Future Food Asia 2021: Fireside chat with Green Monday's David Yeung

© Future Food Asia

For Chinese startup Green Monday, it’s important to resonate with different local audiences by adapting to local culture and dietary habits and continuously fine-tuning existing products

After the launch of its well-known OmniPork series in 2018, Hong Kong-based Green Monday introduced a new product line, OmniSeafood, into the market this month. With 40,000 points of sales in over 20 markets, consumers worldwide will have a chance to taste the full range of plant-based seafood products made from non-GMO soy, pea and rice, but Green Monday is more than a plant-based meat business. 

CEO and founder David Yeung, who has been a vegetarian for the past 20 years, kicked off Green Monday as a purpose-driven business nine years ago because he had always cared about animal welfare and climate change. Since then, Green Monday has grown into a multi-faceted social venture. 

“We have OmniFoods focused on alternative protein innovation, Green Common, which is our showcase shops and restaurants in Singapore, Hong Kong and Shanghai, and also the Green Monday movement that advocates people to go green and plant-based at least one day a week,” Yeung said at the recent Future Food Asia 2021 virtual conference organized by ID Capital from June 7–10.

Yeung shared the story of Green Monday and how it has made continuous efforts to change more people by raising consumer awareness, localizing its products and lowering prices at a fireside conversation titled Made in Asia, Serving the Globe: Business with a Purpose with John Wood, founder of award-winning international education organization Room to Read, and also a board member and investor of Green Monday.

The following discussion has been edited for length and clarity

John Wood: What was the genesis of this new product line OmniSeafood? How did it happen?

David Yeung: Since we launched OmniPork in 2018, many people have been asking what's next. We are headquartered in Asia, and we are naturally looking at the biggest protein consumption. In terms of land animals, pork is by far the most consumed meat, apparently, in China. But seafood consumption in Asia is also staggering, accounting for 73% of the global total. But at the same time, issues like marine degradation, overfishing and pollution are beyond alarming. Many people are waking up to the fact that our ocean is devastated, which is hurting us in so many ways. We cannot talk about climate change without taking care of the ocean. Those are all the reasons behind OmniSeafood.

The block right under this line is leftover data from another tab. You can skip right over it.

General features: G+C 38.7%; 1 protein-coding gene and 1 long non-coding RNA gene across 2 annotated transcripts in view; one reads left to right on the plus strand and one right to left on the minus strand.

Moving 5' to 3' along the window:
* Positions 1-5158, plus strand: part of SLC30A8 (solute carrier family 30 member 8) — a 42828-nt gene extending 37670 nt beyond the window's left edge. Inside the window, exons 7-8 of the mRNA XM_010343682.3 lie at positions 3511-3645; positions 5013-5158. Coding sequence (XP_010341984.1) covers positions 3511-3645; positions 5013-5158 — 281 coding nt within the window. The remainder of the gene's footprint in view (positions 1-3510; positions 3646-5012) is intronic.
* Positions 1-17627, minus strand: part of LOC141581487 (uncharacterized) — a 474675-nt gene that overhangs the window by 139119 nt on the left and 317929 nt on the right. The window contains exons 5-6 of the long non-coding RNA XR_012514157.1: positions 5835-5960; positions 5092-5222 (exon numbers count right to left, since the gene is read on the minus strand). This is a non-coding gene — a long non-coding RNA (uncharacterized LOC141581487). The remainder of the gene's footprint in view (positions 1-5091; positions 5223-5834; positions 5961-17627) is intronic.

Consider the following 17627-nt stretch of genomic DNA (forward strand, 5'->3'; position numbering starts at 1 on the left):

These products are good for the planet. In terms of health, are they good for us?

That is a major emphasis of our group. We have so many dietitians and nutritionists on board to make sure that we create truly healthier choices, not only the meat counterparts but also some of the other products in the space. For an individual consumer, health will be one of the key reasons, besides good taste and good texture, why they decide to switch [to plant-based meat]. Whether it’s OmniPork or OmniSeafood range, the products are high protein and non-GMO. We don't have to worry about hormones and antibiotics, as [our products] come from natural ingredients, including non-GMO soy protein, rice and mushroom.

North Americans and Europeans eat a lot of beef, while over 5bn people in Asia eat a lot more pork. That's an interesting market opportunity you've been targeting for three years. Tell us a little bit about pork. How many different product derivations are there?

Since OmniPork was launched three years ago, we have been humbled by the market’s receptiveness.  OmniPork is now available at Starbucks in China, McDonald's in Hong Kong and mainland China, 7-Eleven stores in many different countries, and hotel cafes and retail channels. We are available in over 20 markets, near 40,000 points of sales. The response has been great. Now, we have OmniPork Mince and OmniPork Strip, while many people have a special craving for our vegan OmniPork Luncheon. This is a kind of cultural craving. In places like Hong Kong, Singapore, and South Korea, luncheon meat is a big thing that people incorporate into various daily diets. So, to have a much healthier choice is becoming very appealing to a lot of people here.

How do you localize your products in the heart of Asia, where cuisines are quite different from country to country?

Localization is critical. We cannot just assume what sells well in Taiwan will sell in Thailand, for example. So, we’re creating different forms and applications using the Omni ingredients and make them something that can resonate with different local audiences. Even with dumplings, the ones we do in Taiwan are slightly different from what we do in mainland China.

Asian plant-based brands have always stated that they differentiate themselves from Western brands to cater to Asian palates and cuisines. Do you think this will still be important as the industry develops and evolves?